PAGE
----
Intention Is the Third Stage in Change Management

Use Change Management Stages to Guide Your Efforts in Managing Change

At the Intention stage, a woman is leading a planning meeting to develop the strategies for implementing change.
At the Intention Stage, Plans Are Made. John Giustina/The Image Bank/Getty Images

In the Intention Stage, the change agents and senior managers weigh the strategies and alternatives available to move the needed changes forward in the organization. They decide upon a specific course of action that will bring about change. They formulate a vision for the organization.

The Intention Stage ends with the selection of an approach for moving the organization through to make the changes needed. The options in change management strategies and tactics are also considered. Strategies that will accomplish the approach are also determined.

Up to this point, you've done a lot of thoughtful consideration of the problems your organization faces. You've identified the need to make changes. And, you've considered the options that you have for the change and making the change.

If you're following the recommended course of action thus far, you have also assessed the readiness and the willingness of the employees in your organization to pursue the course of action and the needed changes.

Stage 3: Intention

In the Intentions Stage, change agents, senior leaders, and managers must do all of the following to ensure success.

  • Assess the impact of suggested solutions and improvements on the organization.
  • If you are using an external consultant, assure that the organization's goals and needs are clearly understood and agreed upon in a written contract.
  • Make sure that the appropriate people are involved from across the organization and that their input is considered, and when sensible, implemented.
  • Involve as many people as appropriate and possible so that you are developing buy-in and support on the front end. This is far superior to dragging your employees kicking and screaming after the changes have been put in place—kicking and screaming isn't pretty and it can undermine the chances of your changes succeeding. And, employee resistance can undermine everything because resistance can even reach a point where employees are actively sabotaging the effectiveness of the changes.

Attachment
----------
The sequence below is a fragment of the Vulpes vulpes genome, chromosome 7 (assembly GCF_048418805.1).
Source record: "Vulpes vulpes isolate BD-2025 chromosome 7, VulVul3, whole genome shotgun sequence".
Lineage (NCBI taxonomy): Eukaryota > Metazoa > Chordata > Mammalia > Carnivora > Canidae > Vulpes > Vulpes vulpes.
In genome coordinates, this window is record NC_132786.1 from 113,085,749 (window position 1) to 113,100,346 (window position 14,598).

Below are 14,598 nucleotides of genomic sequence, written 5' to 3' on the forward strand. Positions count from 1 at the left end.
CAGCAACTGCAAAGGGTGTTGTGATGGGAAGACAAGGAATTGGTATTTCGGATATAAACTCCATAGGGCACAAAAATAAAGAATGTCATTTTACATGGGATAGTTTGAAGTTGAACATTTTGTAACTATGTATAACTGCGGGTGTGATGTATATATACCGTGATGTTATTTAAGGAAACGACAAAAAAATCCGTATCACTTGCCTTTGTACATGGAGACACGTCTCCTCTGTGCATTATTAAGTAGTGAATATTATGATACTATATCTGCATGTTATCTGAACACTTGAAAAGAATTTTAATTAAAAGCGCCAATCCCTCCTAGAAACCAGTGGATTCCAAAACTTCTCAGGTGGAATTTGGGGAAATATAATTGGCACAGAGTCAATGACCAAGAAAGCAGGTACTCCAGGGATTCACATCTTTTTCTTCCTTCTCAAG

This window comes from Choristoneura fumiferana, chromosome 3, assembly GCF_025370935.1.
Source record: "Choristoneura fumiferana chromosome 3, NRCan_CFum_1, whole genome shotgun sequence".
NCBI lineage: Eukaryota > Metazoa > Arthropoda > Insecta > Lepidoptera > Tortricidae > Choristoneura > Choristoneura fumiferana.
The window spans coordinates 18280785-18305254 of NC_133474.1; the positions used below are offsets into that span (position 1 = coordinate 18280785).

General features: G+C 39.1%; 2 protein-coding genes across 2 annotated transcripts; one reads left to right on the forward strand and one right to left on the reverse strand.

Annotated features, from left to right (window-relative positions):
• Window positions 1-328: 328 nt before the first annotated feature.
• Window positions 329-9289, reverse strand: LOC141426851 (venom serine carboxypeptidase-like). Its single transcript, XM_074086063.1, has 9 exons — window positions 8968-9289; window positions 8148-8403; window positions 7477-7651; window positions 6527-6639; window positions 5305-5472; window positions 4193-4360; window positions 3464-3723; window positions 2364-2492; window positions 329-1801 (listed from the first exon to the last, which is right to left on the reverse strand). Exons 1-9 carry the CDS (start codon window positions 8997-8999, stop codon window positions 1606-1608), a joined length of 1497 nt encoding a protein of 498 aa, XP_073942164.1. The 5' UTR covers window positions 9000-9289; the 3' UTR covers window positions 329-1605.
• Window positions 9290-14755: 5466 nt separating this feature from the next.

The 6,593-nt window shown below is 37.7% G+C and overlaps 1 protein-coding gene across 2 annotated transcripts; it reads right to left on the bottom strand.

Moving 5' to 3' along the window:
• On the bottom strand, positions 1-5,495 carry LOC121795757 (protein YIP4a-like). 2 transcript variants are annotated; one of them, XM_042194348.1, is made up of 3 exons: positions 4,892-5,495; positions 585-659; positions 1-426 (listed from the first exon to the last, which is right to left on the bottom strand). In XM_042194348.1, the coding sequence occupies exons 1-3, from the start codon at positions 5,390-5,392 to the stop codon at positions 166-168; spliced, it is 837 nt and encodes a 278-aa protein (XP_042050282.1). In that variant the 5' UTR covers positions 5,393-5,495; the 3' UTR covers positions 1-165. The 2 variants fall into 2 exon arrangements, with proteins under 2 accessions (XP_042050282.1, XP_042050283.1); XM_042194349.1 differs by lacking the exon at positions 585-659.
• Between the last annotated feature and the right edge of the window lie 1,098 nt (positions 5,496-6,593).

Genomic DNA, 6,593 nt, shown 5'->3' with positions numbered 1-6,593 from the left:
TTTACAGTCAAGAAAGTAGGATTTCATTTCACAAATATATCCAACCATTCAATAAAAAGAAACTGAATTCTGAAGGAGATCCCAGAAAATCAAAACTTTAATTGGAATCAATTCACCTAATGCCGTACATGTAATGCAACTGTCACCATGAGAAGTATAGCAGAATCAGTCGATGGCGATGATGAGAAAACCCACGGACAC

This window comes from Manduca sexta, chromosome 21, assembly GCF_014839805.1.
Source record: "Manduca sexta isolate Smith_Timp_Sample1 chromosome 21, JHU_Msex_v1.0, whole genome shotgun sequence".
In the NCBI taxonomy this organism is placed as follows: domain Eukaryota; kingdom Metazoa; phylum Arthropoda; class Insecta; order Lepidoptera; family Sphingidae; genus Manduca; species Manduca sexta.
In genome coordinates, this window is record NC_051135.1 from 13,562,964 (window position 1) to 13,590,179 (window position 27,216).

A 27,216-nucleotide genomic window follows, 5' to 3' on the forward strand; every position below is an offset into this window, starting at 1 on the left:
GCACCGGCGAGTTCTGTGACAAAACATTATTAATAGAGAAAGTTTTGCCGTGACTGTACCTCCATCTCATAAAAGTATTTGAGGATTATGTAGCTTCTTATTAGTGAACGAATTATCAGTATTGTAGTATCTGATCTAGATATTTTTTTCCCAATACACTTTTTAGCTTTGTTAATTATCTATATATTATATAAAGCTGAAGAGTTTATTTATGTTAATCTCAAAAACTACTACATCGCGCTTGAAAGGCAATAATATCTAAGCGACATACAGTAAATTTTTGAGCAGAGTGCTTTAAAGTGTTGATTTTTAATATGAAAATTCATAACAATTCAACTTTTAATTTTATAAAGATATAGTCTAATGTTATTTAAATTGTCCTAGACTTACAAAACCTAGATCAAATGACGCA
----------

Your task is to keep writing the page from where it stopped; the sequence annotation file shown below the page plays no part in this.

• Consider additional strategies and methods for initiation and implementation to further reduce employee resistance to change.
  • Examine the goals and direction of critical people and work units to assess the degree of conflict likely to arise and result from the selected solutions and strategies to accomplish it.
  • Explore organization development and training options to assist with the next three stages of change.
  • Inform employees about the selection process, the alternatives considered, why alternative solutions were rejected, and the rationale for deciding on the selected approach. The more you communicate with employees before you implement the changes, the more involved and committed they are likely to feel and act. You need to avoid the appearance and mistake of doing something to them—instead, create changes with them.
  • Make sure that employees feel compensated, rewarded, and recognized for the extra time and effort that they expended in the evaluation process. You need to pay attention to this at every stage of a change process.
  • Make sure that the senior members of the management team are onboard and supporting the need to change. In fact, this is a very important group to have by your side as you implement any changes in your organization. If they don't support the changes, they will undermine and may even sabotage your efforts to move the needed changes forward. They have too much influence over too many people if they are not on your change team.
  • As many executives implementing change in their organizations have noted, their biggest mistake was allowing the members of the senior team to undermine their change efforts for way too long before firing them. If they don't quickly come on board, they won't. You can trust this fact. Greg Scheesele, when leading a change effort at Pall Gelman Sciences Corporation said, "I gave my senior team about eighteen months to get on board. It was my biggest mistake. I should have known within 30-60 days who would support our changes."
  • Decide which of the suggested solutions will best address the problems you have identified.
  • Create and broadly share an energizing, inspiring vision of the future state to create widespread support for the change.
  • Decide where and when to start. Determine whether you will be more successful starting in a single work unit or department to run a pilot or if you'd be better off diving right in and involving the whole organization.

See the six stages in change management.

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